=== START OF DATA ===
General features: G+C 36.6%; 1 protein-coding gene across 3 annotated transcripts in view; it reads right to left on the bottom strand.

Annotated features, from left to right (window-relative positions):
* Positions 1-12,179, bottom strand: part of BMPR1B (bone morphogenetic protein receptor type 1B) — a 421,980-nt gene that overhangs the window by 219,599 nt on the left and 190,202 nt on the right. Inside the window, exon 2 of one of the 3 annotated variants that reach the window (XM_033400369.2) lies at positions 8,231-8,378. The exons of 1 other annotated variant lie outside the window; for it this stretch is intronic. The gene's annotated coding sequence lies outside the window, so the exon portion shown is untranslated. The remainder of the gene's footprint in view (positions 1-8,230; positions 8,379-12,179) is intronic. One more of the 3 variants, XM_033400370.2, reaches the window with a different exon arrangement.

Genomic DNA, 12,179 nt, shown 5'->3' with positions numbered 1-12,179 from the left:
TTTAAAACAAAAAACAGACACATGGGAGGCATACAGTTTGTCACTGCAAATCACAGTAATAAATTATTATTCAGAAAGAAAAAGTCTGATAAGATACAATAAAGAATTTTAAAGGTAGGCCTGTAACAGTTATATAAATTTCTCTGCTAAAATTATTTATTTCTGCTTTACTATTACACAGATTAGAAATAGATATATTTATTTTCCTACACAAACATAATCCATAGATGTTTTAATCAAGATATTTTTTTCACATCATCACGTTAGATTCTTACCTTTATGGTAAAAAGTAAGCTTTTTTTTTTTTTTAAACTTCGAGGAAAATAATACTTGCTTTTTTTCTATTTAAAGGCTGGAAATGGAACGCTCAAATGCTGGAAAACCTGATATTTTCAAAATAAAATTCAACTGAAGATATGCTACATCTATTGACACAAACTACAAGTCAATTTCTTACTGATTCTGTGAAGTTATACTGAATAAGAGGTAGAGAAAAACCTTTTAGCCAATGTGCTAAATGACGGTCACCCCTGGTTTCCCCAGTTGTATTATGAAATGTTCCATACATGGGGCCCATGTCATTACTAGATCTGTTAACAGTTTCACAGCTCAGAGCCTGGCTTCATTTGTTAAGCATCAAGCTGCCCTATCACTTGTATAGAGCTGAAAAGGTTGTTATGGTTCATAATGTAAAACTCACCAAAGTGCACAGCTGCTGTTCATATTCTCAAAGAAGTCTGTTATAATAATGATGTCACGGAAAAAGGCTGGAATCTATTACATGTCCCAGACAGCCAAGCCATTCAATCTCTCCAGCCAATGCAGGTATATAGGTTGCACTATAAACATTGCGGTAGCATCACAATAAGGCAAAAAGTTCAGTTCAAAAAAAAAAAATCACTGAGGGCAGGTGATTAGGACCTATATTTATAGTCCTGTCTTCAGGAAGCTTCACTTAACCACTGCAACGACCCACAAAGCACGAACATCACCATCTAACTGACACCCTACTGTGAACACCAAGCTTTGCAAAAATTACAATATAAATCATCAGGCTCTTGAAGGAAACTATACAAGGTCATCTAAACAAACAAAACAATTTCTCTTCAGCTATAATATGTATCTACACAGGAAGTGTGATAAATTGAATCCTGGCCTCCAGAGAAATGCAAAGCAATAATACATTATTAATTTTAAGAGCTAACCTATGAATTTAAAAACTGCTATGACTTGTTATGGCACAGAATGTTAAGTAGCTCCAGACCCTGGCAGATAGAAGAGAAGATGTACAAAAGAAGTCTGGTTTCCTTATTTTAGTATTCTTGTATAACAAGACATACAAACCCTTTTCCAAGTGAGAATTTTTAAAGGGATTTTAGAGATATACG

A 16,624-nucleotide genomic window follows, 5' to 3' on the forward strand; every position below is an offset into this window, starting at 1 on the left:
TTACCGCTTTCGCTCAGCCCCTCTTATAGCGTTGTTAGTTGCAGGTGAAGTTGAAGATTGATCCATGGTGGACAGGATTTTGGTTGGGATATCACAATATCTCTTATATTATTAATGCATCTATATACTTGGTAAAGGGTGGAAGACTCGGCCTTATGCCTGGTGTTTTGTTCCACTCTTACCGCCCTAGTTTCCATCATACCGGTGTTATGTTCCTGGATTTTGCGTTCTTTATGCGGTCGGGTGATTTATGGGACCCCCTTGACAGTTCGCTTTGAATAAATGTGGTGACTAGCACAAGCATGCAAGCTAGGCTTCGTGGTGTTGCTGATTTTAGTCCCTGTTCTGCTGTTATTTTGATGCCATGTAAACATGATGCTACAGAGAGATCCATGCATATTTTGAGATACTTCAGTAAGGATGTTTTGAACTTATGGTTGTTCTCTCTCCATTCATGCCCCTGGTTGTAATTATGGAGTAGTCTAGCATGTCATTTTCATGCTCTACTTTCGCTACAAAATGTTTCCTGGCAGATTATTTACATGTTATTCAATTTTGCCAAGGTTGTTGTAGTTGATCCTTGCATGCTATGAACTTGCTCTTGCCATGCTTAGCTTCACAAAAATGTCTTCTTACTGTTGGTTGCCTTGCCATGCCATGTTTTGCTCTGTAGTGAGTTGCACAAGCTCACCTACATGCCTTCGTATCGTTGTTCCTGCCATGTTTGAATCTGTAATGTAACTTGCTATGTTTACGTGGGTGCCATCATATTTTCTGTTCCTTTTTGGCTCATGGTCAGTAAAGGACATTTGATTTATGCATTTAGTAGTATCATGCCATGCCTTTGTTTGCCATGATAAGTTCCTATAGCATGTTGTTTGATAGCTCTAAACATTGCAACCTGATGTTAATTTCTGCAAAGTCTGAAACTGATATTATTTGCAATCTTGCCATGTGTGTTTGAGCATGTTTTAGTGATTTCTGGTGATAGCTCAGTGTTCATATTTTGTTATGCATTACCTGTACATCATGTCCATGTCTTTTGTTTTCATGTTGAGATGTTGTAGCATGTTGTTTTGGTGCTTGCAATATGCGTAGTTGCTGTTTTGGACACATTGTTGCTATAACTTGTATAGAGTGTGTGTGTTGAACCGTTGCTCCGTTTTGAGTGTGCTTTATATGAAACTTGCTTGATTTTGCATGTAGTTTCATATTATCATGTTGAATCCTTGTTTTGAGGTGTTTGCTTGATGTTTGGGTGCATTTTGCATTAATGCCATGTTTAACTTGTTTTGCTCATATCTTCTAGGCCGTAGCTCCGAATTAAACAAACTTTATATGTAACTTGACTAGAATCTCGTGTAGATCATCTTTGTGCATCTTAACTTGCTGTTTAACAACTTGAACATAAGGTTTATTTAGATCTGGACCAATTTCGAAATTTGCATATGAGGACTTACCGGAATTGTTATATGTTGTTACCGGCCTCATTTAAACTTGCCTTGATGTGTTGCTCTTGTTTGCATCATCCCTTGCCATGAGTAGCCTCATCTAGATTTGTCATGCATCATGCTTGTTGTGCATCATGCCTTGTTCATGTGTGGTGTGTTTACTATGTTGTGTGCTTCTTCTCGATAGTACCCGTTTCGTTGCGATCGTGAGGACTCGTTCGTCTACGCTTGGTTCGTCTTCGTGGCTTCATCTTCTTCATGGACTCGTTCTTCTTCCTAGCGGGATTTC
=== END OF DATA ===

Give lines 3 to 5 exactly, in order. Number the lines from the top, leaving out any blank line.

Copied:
* Positions 1-12,179, bottom strand: part of BMPR1B (bone morphogenetic protein receptor type 1B) — a 421,980-nt gene that overhangs the window by 219,599 nt on the left and 190,202 nt on the right. Inside the window, exon 2 of one of the 3 annotated variants that reach the window (XM_033400369.2) lies at positions 8,231-8,378. The exons of 1 other annotated variant lie outside the window; for it this stretch is intronic. The gene's annotated coding sequence lies outside the window, so the exon portion shown is untranslated. The remainder of the gene's footprint in view (positions 1-8,230; positions 8,379-12,179) is intronic. One more of the 3 variants, XM_033400370.2, reaches the window with a different exon arrangement.

Genomic DNA, 12,179 nt, shown 5'->3' with positions numbered 1-12,179 from the left:
TTTAAAACAAAAAACAGACACATGGGAGGCATACAGTTTGTCACTGCAAATCACAGTAATAAATTATTATTCAGAAAGAAAAAGTCTGATAAGATACAATAAAGAATTTTAAAGGTAGGCCTGTAACAGTTATATAAATTTCTCTGCTAAAATTATTTATTTCTGCTTTACTATTACACAGATTAGAAATAGATATATTTATTTTCCTACACAAACATAATCCATAGATGTTTTAATCAAGATATTTTTTTCACATCATCACGTTAGATTCTTACCTTTATGGTAAAAAGTAAGCTTTTTTTTTTTTTTAAACTTCGAGGAAAATAATACTTGCTTTTTTTCTATTTAAAGGCTGGAAATGGAACGCTCAAATGCTGGAAAACCTGATATTTTCAAAATAAAATTCAACTGAAGATATGCTACATCTATTGACACAAACTACAAGTCAATTTCTTACTGATTCTGTGAAGTTATACTGAATAAGAGGTAGAGAAAAACCTTTTAGCCAATGTGCTAAATGACGGTCACCCCTGGTTTCCCCAGTTGTATTATGAAATGTTCCATACATGGGGCCCATGTCATTACTAGATCTGTTAACAGTTTCACAGCTCAGAGCCTGGCTTCATTTGTTAAGCATCAAGCTGCCCTATCACTTGTATAGAGCTGAAAAGGTTGTTATGGTTCATAATGTAAAACTCACCAAAGTGCACAGCTGCTGTTCATATTCTCAAAGAAGTCTGTTATAATAATGATGTCACGGAAAAAGGCTGGAATCTATTACATGTCCCAGACAGCCAAGCCATTCAATCTCTCCAGCCAATGCAGGTATATAGGTTGCACTATAAACATTGCGGTAGCATCACAATAAGGCAAAAAGTTCAGTTCAAAAAAAAAAAATCACTGAGGGCAGGTGATTAGGACCTATATTTATAGTCCTGTCTTCAGGAAGCTTCACTTAACCACTGCAACGACCCACAAAGCACGAACATCACCATCTAACTGACACCCTACTGTGAACACCAAGCTTTGCAAAAATTACAATATAAATCATCAGGCTCTTGAAGGAAACTATACAAGGTCATCTAAACAAACAAAACAATTTCTCTTCAGCTATAATATGTATCTACACAGGAAGTGTGATAAATTGAATCCTGGCCTCCAGAGAAATGCAAAGCAATAATACATTATTAATTTTAAGAGCTAACCTATGAATTTAAAAACTGCTATGACTTGTTATGGCACAGAATGTTAAGTAGCTCCAGACCCTGGCAGATAGAAGAGAAGATGTACAAAAGAAGTCTGGTTTCCTTATTTTAGTATTCTTGTATAACAAGACATACAAACCCTTTTCCAAGTGAGAATTTTTAAAGGGATTTTAGAGATATACG